• Smith, C. R., and Frederick Trubee Davison. Air Transportation and National Defense. Washington, DC: Library of Congress, 1947.

                                                                                                                                                                                                                E-mail Citation »

                                                                                                                                                                                                                An address given by Smith (with introductory remarks by acclaimed New York politician/airman, Trubee Davison) on the importance of bolstering US aviation capability, especially in the face of the postwar drawdown.

                                                                                                                                                                                                                Find this resource:

                                                                                                                                                                                                                • Van Zandt, J. Parker. European Air Transport on the Eve of War—1939: A Lecture Delivered by J. Parker Van Zandt, Ph.D. Northfield, VT: Norwich University, 1940.

                                                                                                                                                                                                                  E-mail Citation »

                                                                                                                                                                                                                  A comparison of various European airline companies with each other and US companies in the late 1930s. Lecture is chock full of numbers and tables showing US dominance in commercial aviation during that period.

                                                                                                                                                                                                                  Find this resource:

                                                                                                                                                                                                                  back to top

                                                                                                                                                                                                                  Users without a subscription are not able to see the full content on this page. Please subscribe or login.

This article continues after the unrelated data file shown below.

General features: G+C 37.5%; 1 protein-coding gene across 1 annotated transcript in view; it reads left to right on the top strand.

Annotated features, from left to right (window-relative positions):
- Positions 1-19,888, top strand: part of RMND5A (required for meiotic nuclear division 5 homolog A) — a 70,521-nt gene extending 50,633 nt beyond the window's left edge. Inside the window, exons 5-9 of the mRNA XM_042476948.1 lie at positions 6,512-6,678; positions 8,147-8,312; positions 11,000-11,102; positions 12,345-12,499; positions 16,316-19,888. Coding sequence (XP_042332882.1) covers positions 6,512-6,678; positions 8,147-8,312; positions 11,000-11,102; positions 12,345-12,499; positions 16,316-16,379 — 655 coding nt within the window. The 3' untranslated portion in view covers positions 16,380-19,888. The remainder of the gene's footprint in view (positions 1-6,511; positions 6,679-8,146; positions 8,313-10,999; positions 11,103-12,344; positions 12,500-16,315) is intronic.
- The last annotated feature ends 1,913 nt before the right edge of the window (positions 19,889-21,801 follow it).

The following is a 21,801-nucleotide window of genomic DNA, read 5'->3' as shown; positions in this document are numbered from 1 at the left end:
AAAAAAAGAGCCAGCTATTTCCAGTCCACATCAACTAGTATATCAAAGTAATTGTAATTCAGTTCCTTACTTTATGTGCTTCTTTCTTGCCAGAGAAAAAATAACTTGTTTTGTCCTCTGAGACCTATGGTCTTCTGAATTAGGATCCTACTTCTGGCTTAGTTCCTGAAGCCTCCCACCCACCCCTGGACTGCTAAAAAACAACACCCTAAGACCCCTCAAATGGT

How to Subscribe

                                                                                                                                                                                                                  Oxford Bibliographies Online is available by subscription and perpetual access to institutions and individuals. For more information or to contact an Oxford Sales Representative click here.

                                                                                                                                                                                                                  Purchase an Ebook Version of This Article

                                                                                                                                                                                                                  Ebooks of the Oxford Bibliographies Online subject articles are available in North America via a number of retailers including Amazon, vitalsource, and more. Simply search on their sites for Oxford Bibliographies Online Research Guides and your desired subject article.

                                                                                                                                                                                                                  If you would like to purchase an eBook article and live outside North America please email onlinemarketing@oup.com to express your interest.

                                                                                                                                                                                                                  Article

                                                                                                                                                                                                                  Up

                                                                                                                                                                                                                  Down